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“The robots are here” – but what does that mean for finance?

robots

Established banks, startups and disruptors met in London this week to discuss the implications for introducing AI into finance

Data spectrums, bots, culture changes, regtech, shared data ontology… There’s jargon aplenty in the world of fintech (financial technology). This week the industry met at London’s Hurlingham Club where the second edition of the Intelligent Automation in Finance Conference sought to clarify exactly what automated technology, and its buzzwords, mean for banking. “I chaired this event last year,” says ISG’s head of UK, Ireland and Netherlands Barry Matthews. “We talked about the robots are coming – I don’t think that’s the case anymore. They’re already here and we’re now seeing the robots evolving and the robots expanding.”

The key technologies in this space are robot process automation (RPA) and artificial intelligence (AI). They allow faster capture and processing of data, be it from the market, from a customer or elsewhere. For example: such automation combined with the sharing of data via open banking, means, once you consent, your details can be accessed quickly to transfer accounts within days, without the need for laborious paper work or face to face meetings.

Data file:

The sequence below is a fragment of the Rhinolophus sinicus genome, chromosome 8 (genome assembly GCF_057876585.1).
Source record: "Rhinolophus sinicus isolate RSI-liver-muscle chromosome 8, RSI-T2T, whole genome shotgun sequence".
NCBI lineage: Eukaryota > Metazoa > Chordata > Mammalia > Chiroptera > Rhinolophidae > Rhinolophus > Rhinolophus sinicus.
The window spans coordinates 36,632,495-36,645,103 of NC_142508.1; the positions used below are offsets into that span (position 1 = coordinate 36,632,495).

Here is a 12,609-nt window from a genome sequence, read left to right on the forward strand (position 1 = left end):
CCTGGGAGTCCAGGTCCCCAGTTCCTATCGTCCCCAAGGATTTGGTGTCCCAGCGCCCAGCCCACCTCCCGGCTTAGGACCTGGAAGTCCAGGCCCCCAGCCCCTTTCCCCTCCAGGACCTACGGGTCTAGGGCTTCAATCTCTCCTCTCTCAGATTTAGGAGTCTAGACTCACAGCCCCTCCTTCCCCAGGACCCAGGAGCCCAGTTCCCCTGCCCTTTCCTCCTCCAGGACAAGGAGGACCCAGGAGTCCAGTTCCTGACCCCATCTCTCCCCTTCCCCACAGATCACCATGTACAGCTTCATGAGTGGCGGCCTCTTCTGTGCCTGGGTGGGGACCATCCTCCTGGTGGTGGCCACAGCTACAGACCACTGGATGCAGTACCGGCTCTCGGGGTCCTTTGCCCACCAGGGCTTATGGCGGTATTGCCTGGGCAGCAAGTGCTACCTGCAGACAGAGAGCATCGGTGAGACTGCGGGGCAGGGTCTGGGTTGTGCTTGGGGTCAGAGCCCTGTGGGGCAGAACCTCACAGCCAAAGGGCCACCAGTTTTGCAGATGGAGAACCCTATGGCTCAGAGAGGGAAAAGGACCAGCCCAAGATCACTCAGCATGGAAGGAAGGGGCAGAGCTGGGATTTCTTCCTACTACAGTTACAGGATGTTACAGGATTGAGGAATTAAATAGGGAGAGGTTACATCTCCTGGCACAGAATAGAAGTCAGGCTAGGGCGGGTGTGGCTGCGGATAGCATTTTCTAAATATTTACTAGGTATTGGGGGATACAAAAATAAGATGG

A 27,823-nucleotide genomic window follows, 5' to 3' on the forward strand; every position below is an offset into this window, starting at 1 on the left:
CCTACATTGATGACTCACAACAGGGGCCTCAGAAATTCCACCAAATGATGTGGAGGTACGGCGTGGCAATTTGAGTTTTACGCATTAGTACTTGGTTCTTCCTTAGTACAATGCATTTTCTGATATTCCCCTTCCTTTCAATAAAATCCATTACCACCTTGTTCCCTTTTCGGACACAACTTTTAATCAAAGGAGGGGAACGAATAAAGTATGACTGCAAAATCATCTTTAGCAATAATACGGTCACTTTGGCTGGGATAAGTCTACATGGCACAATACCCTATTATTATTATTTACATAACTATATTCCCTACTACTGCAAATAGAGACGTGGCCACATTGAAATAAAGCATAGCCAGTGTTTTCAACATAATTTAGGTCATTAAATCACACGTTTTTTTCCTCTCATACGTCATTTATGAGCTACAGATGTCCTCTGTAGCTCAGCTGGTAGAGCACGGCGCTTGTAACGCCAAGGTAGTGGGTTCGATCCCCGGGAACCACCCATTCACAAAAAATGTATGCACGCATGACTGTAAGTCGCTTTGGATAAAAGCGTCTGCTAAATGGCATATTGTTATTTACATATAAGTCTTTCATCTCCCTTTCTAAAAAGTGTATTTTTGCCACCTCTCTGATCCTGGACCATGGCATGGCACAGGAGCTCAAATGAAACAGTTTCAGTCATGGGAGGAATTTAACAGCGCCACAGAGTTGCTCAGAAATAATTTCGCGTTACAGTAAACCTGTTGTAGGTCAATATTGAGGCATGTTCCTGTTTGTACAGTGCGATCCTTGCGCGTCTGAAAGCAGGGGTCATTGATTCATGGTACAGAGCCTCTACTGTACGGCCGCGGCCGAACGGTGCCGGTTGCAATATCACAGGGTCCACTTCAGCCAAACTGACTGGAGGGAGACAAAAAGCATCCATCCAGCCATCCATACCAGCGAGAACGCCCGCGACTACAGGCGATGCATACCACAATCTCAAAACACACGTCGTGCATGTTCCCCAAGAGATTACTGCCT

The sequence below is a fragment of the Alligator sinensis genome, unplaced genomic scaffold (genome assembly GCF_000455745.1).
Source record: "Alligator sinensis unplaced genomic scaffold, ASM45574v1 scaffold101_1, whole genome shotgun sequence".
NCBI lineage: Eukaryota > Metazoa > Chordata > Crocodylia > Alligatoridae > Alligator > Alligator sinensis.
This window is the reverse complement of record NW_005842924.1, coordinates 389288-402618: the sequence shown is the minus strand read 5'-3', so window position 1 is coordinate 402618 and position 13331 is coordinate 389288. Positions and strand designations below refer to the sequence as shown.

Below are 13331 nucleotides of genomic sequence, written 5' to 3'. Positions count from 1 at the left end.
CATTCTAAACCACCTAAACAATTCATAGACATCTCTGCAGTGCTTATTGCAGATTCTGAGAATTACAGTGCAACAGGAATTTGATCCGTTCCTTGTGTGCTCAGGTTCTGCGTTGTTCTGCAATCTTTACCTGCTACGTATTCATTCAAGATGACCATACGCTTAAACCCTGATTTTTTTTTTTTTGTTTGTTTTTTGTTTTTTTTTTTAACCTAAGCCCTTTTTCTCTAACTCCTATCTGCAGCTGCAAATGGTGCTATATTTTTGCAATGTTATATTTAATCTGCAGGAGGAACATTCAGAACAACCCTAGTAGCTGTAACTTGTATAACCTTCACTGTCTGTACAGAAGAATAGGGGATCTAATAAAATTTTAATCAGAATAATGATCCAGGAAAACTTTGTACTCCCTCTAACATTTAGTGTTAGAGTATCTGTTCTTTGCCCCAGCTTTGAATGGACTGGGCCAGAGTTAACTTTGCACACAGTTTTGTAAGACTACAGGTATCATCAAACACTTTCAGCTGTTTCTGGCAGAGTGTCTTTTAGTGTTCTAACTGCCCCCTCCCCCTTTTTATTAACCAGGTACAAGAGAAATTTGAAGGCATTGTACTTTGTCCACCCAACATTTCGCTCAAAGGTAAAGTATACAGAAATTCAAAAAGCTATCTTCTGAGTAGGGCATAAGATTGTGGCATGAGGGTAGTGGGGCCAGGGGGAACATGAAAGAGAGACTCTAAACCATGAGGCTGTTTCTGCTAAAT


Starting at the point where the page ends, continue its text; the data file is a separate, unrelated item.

However, that doesn’t mean all technology is good technology.

Guy Kirkwood, Megan Craywood and Thierry Derungs discuss RPA & AI in finance

Guy Kirkwood, Megan Craywood and Thierry Derungs discuss RPA & AI in finance

“AI is bollocks,” UiPath’s chief evangelist [sic] Guy Kirkwood says he told a conference last year. “[But] that’s mainly because when most organisations go for AI, the C-suite will say ‘we want AI! We want AI!’ and they really have no idea about what that actually means…”. “They also want blockchain,” adds BNP Paribas’ chief digital officer Thierry Derungs.

The sentiment has resonance: Last year Jon Theuerkauf, former managing director & group head of performance excellence at BNY Mellon, told the world: “Forget AI, I don’t even know what it means – why are we jumping on it if we haven’t done the basics. Currently BNY is ‘consciously incompetent’ – we are really proud of that. We know what we don’t know.”

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The same could be said of broad sections of society and the media, who, not without reason, have equated the rise of the robots to a rise in unemployment. But while RPA and AI are often sold to large organisations with the tag line ‘reduce your HR overheads’ (bots can work 24/7 at much lower costs) the rise of the machines is not in conjunction with job losses says Kirkwood: “Headcount is unaffected, despite that being the initial raison d’etre for RPA.”

Not stealing your job... yet

Not stealing your job… yet

The idea of destructive fintechs using robots to shake up the sector without providing synergies is also erroneous. Derungs credits the “rise of the ecosystems”, saying that as CDO of one of the world’s largest banks he has no desire to become an agile digital platform overnight. Rather, he wants to use the best of the new fintech providers to get the most efficient and tailored service for clients, which will also hopefully help him negate the 5,000 monthly rule changes and the data legacy issues that he currently has to deal with. In fact, because startups don’t have those legacy issues, they have the liberty to provide an array of products, says Megan Caywood, chief platform officer of Starling Bank: “it’s like Borough Market!”